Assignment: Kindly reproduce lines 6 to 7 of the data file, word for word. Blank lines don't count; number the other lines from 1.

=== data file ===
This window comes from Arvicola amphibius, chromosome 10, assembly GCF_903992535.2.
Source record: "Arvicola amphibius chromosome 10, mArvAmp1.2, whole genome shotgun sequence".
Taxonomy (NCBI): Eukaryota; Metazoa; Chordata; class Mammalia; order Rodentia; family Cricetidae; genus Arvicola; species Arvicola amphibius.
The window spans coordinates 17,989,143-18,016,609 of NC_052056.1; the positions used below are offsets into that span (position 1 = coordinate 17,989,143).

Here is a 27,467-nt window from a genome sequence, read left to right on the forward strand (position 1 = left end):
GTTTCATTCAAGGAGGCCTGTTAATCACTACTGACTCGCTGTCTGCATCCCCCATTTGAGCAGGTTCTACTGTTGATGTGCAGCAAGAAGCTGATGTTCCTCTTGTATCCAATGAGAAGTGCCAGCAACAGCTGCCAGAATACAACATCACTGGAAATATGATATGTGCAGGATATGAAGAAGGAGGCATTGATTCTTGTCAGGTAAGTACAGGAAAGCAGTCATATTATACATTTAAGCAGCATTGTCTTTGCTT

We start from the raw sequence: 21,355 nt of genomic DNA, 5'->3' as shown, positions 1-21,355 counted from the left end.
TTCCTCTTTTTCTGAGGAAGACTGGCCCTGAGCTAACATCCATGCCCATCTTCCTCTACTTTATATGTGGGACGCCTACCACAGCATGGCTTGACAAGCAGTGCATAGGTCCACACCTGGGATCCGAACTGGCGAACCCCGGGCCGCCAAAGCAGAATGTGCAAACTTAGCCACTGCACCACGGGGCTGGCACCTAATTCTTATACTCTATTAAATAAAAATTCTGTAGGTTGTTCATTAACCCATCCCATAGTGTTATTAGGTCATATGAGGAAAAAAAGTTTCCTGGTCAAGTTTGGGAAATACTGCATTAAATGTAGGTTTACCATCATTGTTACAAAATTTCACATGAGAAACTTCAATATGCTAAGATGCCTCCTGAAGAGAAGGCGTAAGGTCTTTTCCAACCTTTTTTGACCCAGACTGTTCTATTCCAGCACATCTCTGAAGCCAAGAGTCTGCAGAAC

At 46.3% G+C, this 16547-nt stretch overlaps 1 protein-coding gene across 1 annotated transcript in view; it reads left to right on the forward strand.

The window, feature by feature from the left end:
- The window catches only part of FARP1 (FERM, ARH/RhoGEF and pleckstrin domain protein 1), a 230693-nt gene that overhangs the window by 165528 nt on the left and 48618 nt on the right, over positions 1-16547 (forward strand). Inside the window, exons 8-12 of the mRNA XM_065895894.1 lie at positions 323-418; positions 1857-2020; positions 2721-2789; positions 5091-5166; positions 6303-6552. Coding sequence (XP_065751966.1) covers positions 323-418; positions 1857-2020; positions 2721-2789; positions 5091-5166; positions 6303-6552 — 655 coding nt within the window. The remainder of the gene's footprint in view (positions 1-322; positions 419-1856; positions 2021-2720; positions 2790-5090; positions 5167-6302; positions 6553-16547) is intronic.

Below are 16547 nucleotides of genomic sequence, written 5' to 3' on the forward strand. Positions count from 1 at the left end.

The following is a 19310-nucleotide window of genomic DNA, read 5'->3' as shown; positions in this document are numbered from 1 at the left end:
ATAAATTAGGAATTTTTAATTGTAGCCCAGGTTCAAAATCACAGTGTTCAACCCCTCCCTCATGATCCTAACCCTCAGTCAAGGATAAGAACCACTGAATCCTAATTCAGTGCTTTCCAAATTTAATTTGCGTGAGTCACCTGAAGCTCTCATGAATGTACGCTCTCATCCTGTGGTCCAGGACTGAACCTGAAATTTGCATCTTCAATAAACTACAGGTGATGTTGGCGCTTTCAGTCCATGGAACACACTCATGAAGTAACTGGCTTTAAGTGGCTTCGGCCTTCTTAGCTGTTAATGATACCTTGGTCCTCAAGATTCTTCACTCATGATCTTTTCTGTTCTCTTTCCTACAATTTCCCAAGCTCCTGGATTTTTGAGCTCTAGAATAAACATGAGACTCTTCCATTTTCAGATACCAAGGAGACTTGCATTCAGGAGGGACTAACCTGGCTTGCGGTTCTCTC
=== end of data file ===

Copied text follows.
GTTTCATTCAAGGAGGCCTGTTAATCACTACTGACTCGCTGTCTGCATCCCCCATTTGAGCAGGTTCTACTGTTGATGTGCAGCAAGAAGCTGATGTTCCTCTTGTATCCAATGAGAAGTGCCAGCAACAGCTGCCAGAATACAACATCACTGGAAATATGATATGTGCAGGATATGAAGAAGGAGGCATTGATTCTTGTCAGGTAAGTACAGGAAAGCAGTCATATTATACATTTAAGCAGCATTGTCTTTGCTT

We start from the raw sequence: 21,355 nt of genomic DNA, 5'->3' as shown, positions 1-21,355 counted from the left end.